December 2004 Stem Cell Research
The following position was voted upon and passed unanimously.
Society today stands on the threshold of a new era in biomedical research. The wisdom granted to humans by our Creator has led to our greater understanding and knowledge of the building blocks of human life itself.
The recent discovery of “pluripotent” stem cells (non-specialized cells that can differentiate into any type of cell found in the human body) represents an extremely important medical break through. Researchers can now separate these early, undifferentiated stem cells (also called “embryonic stem cells”) from a blastocyst, which is the microscopic ball of cells that eventually develops into an embryo. These early stage stem cells have demonstrated the capacity to develop into healthy cells, tissues and organs that could potentially replace those destroyed by aging or disease. According to the National Institutes of Health, medical research with these early stage stem cells holds the potential to save or improve many lives by aiding or curing diseases such as diabetes, heart defects, spinal cord injuries, Parkinson's, Alzheimer's, and a variety of cancers.
A debate has emerged in American society at large, among our elected leaders, and in many state legislatures including Missouri and Illinois, as to whether public policy should permit, encourage, restrict or ban the further conduct of this biomedical research. The debate centers on the two separate sources and techniques for harvesting embryonic stem cells:
In the first, stem cells are extracted from a blastocyst that is formed from a fertilized egg. Fertility clinic patients typically donate fertilized eggs that would otherwise be discarded. In the second, a process known as somatic cell nuclear transfer (SCNT), DNA from a patient's somatic cell (such as a skin cell) is transferred into an unfertilized egg which has had its nucleus removed. The egg is then stimulated to begin dividing, and stem cells can be extracted from the resulting blastocyst a few days later. The SCNT process yields stem cells with an additional benefit – they are a genetic match to the patient and therefore will not be rejected by that person’s immune system. Because SCNT involves a “cloning” process (i.e., the replication of cells from a single original entity), the process is also referred to as “therapeutic cloning.” (This is distinguished from “human reproductive cloning,” i.e., using cloning to create a birthed child.)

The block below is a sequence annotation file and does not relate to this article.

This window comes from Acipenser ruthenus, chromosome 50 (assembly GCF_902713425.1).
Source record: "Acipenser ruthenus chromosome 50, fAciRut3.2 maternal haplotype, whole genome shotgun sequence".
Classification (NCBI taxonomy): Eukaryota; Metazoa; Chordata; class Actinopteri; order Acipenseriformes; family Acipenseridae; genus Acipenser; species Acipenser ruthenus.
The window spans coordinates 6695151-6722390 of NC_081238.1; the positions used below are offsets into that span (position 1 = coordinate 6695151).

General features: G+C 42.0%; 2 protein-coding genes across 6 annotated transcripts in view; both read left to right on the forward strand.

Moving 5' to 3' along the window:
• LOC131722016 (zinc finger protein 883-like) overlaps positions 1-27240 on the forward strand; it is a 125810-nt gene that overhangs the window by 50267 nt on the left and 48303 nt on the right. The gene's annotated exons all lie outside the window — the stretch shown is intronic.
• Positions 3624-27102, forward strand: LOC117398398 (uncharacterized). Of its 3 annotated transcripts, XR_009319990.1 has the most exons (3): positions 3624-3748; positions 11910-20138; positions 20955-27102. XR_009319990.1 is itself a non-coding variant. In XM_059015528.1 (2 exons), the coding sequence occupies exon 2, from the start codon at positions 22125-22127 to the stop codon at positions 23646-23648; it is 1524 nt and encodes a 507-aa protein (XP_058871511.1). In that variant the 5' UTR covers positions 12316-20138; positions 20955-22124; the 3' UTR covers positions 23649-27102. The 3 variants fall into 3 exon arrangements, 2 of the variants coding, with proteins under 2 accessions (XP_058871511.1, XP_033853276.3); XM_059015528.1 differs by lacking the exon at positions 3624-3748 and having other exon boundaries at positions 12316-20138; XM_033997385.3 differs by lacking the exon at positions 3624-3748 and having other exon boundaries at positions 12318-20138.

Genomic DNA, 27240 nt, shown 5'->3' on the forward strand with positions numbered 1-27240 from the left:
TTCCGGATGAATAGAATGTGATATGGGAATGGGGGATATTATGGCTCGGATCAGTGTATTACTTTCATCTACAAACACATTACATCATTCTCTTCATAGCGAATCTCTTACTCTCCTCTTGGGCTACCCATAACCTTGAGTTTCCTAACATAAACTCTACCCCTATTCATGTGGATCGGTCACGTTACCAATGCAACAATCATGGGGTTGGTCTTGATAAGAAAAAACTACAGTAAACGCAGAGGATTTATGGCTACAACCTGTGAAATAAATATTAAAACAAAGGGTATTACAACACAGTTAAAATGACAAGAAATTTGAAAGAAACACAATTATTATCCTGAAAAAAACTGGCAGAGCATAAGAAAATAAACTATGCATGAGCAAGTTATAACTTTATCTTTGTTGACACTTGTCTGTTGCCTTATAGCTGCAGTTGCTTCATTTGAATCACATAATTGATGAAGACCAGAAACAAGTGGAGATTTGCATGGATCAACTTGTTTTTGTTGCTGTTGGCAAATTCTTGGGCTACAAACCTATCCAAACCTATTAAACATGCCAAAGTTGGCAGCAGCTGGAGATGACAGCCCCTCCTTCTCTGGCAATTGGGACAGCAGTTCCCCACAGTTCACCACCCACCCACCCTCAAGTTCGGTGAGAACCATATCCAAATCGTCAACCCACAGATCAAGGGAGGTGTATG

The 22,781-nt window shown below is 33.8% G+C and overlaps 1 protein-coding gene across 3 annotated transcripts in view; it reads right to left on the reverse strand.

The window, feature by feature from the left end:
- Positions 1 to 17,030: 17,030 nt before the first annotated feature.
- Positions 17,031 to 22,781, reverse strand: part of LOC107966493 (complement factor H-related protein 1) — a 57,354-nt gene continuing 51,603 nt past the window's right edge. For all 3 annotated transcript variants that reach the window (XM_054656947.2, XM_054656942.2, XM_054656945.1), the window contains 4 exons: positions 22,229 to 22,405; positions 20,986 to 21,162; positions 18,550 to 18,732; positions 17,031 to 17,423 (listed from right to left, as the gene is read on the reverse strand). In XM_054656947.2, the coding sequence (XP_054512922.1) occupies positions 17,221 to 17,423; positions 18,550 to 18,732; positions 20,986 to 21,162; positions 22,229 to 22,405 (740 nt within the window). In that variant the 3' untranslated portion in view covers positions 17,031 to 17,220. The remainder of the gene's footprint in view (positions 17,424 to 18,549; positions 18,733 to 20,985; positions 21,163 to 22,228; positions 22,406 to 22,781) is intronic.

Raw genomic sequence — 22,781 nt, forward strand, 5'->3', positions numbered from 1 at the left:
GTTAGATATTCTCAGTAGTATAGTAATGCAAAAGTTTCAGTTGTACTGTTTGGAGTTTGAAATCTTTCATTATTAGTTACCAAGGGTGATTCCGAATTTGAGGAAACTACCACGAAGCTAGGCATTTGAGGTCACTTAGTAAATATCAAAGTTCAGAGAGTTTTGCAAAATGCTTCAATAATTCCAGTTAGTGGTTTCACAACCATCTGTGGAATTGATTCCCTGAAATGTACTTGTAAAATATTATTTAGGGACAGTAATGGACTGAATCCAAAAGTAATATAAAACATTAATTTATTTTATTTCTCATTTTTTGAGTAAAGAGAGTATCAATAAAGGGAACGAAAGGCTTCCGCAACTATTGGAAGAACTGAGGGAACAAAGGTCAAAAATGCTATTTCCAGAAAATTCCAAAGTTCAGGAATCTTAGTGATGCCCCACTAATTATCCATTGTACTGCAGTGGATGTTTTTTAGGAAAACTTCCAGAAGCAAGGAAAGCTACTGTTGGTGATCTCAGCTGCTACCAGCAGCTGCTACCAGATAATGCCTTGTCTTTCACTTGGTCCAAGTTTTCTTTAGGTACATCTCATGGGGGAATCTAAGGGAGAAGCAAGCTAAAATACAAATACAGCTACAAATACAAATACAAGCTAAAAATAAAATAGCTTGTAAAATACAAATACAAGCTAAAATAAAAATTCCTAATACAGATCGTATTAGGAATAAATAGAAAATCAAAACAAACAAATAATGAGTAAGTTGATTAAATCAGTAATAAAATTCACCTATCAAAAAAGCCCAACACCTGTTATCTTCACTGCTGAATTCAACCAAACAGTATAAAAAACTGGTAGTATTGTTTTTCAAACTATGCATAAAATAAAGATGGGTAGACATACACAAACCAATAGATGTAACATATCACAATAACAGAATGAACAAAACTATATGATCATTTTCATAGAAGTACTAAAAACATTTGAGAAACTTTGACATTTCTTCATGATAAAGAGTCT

In pursuing stem cell research, we must be vigilant against any erosion of the value that society accords to human life. Jewish law and tradition places great value upon human life; we are taught in the opening chapters of Genesis that each human was created in God's image. After creating man and woman, God empowered them to enter a partnership with God in the stewardship of the world. The Torah commands us to treat and cure the ill and to defeat disease wherever possible; to do this is to be the Creator's partner in safeguarding the created. The traditional Jewish perspective thus emphasizes that maximizing the potential to save and heal human lives is an integral part of valuing human life. Moreover, our tradition states that an embryo in vitro (i.e., not yet implanted in the womb) does not enjoy the full status of human-hood and its attendant protections. Thus, if stem cell research advances our ability to heal humans with greater success, it should be pursued since it does not require or encourage the destruction of life in the process.
JCRC advocates allowing scientists to determine if the greater promise of Pikuach Nefesh (saving lives) holds true and a life may be saved through continued embryonic stem cell research. In addition, JCRC supports the exploration of SCNT as a specific stem cell research technique.
All branches of Judaism have come forward in public statements to support continued stem cell research and specifically SCNT and to develop responsible regulations to safeguard against potential scientific abuse. The JCRC will advocate on behalf of continued responsible stem cell research at the state and national level, and will oppose efforts to restrict or penalize scientists, clinicians, or patients for participating in stem cell research and SCNT technology for therapeutic purposes.